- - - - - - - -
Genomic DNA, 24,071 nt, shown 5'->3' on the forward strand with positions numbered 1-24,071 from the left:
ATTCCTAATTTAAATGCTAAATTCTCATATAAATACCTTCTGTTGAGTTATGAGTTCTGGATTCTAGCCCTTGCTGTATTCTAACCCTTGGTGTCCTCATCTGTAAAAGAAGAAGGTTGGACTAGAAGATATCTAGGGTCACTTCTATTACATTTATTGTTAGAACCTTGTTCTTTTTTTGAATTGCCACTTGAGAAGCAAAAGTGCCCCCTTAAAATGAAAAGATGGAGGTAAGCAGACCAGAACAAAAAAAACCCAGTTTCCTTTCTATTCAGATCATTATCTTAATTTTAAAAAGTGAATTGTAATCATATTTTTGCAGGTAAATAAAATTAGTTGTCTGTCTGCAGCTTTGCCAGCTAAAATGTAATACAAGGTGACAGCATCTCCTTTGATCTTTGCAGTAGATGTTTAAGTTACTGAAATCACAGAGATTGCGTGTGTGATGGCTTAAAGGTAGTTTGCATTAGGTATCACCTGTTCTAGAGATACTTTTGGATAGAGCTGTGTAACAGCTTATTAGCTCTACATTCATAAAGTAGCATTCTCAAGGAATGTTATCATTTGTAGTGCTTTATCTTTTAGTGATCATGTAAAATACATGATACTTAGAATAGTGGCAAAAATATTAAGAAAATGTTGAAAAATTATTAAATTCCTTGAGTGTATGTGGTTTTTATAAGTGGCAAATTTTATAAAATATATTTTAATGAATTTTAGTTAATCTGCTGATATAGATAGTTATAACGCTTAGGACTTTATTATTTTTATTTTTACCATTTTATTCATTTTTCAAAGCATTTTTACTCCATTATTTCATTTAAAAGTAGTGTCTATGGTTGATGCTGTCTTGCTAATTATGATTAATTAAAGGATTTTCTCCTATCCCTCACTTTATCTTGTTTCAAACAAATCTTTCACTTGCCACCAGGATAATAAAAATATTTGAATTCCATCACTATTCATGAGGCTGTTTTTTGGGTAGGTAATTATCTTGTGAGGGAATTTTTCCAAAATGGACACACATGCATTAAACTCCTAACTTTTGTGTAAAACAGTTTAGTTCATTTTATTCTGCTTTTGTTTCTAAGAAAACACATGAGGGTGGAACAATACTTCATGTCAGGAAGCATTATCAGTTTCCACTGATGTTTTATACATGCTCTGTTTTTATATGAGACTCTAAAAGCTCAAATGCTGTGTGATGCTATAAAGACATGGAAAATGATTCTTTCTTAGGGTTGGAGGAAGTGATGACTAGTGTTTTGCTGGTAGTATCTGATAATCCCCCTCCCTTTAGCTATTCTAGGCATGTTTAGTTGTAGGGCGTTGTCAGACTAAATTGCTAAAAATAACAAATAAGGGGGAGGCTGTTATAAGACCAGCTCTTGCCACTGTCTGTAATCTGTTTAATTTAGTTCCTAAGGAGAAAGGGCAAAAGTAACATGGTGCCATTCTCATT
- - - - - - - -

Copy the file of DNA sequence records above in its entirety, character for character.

Genomic DNA, 24,071 nt, shown 5'->3' on the forward strand with positions numbered 1-24,071 from the left:
ATTCCTAATTTAAATGCTAAATTCTCATATAAATACCTTCTGTTGAGTTATGAGTTCTGGATTCTAGCCCTTGCTGTATTCTAACCCTTGGTGTCCTCATCTGTAAAAGAAGAAGGTTGGACTAGAAGATATCTAGGGTCACTTCTATTACATTTATTGTTAGAACCTTGTTCTTTTTTTGAATTGCCACTTGAGAAGCAAAAGTGCCCCCTTAAAATGAAAAGATGGAGGTAAGCAGACCAGAACAAAAAAAACCCAGTTTCCTTTCTATTCAGATCATTATCTTAATTTTAAAAAGTGAATTGTAATCATATTTTTGCAGGTAAATAAAATTAGTTGTCTGTCTGCAGCTTTGCCAGCTAAAATGTAATACAAGGTGACAGCATCTCCTTTGATCTTTGCAGTAGATGTTTAAGTTACTGAAATCACAGAGATTGCGTGTGTGATGGCTTAAAGGTAGTTTGCATTAGGTATCACCTGTTCTAGAGATACTTTTGGATAGAGCTGTGTAACAGCTTATTAGCTCTACATTCATAAAGTAGCATTCTCAAGGAATGTTATCATTTGTAGTGCTTTATCTTTTAGTGATCATGTAAAATACATGATACTTAGAATAGTGGCAAAAATATTAAGAAAATGTTGAAAAATTATTAAATTCCTTGAGTGTATGTGGTTTTTATAAGTGGCAAATTTTATAAAATATATTTTAATGAATTTTAGTTAATCTGCTGATATAGATAGTTATAACGCTTAGGACTTTATTATTTTTATTTTTACCATTTTATTCATTTTTCAAAGCATTTTTACTCCATTATTTCATTTAAAAGTAGTGTCTATGGTTGATGCTGTCTTGCTAATTATGATTAATTAAAGGATTTTCTCCTATCCCTCACTTTATCTTGTTTCAAACAAATCTTTCACTTGCCACCAGGATAATAAAAATATTTGAATTCCATCACTATTCATGAGGCTGTTTTTTGGGTAGGTAATTATCTTGTGAGGGAATTTTTCCAAAATGGACACACATGCATTAAACTCCTAACTTTTGTGTAAAACAGTTTAGTTCATTTTATTCTGCTTTTGTTTCTAAGAAAACACATGAGGGTGGAACAATACTTCATGTCAGGAAGCATTATCAGTTTCCACTGATGTTTTATACATGCTCTGTTTTTATATGAGACTCTAAAAGCTCAAATGCTGTGTGATGCTATAAAGACATGGAAAATGATTCTTTCTTAGGGTTGGAGGAAGTGATGACTAGTGTTTTGCTGGTAGTATCTGATAATCCCCCTCCCTTTAGCTATTCTAGGCATGTTTAGTTGTAGGGCGTTGTCAGACTAAATTGCTAAAAATAACAAATAAGGGGGAGGCTGTTATAAGACCAGCTCTTGCCACTGTCTGTAATCTGTTTAATTTAGTTCCTAAGGAGAAAGGGCAAAAGTAACATGGTGCCATTCTCATT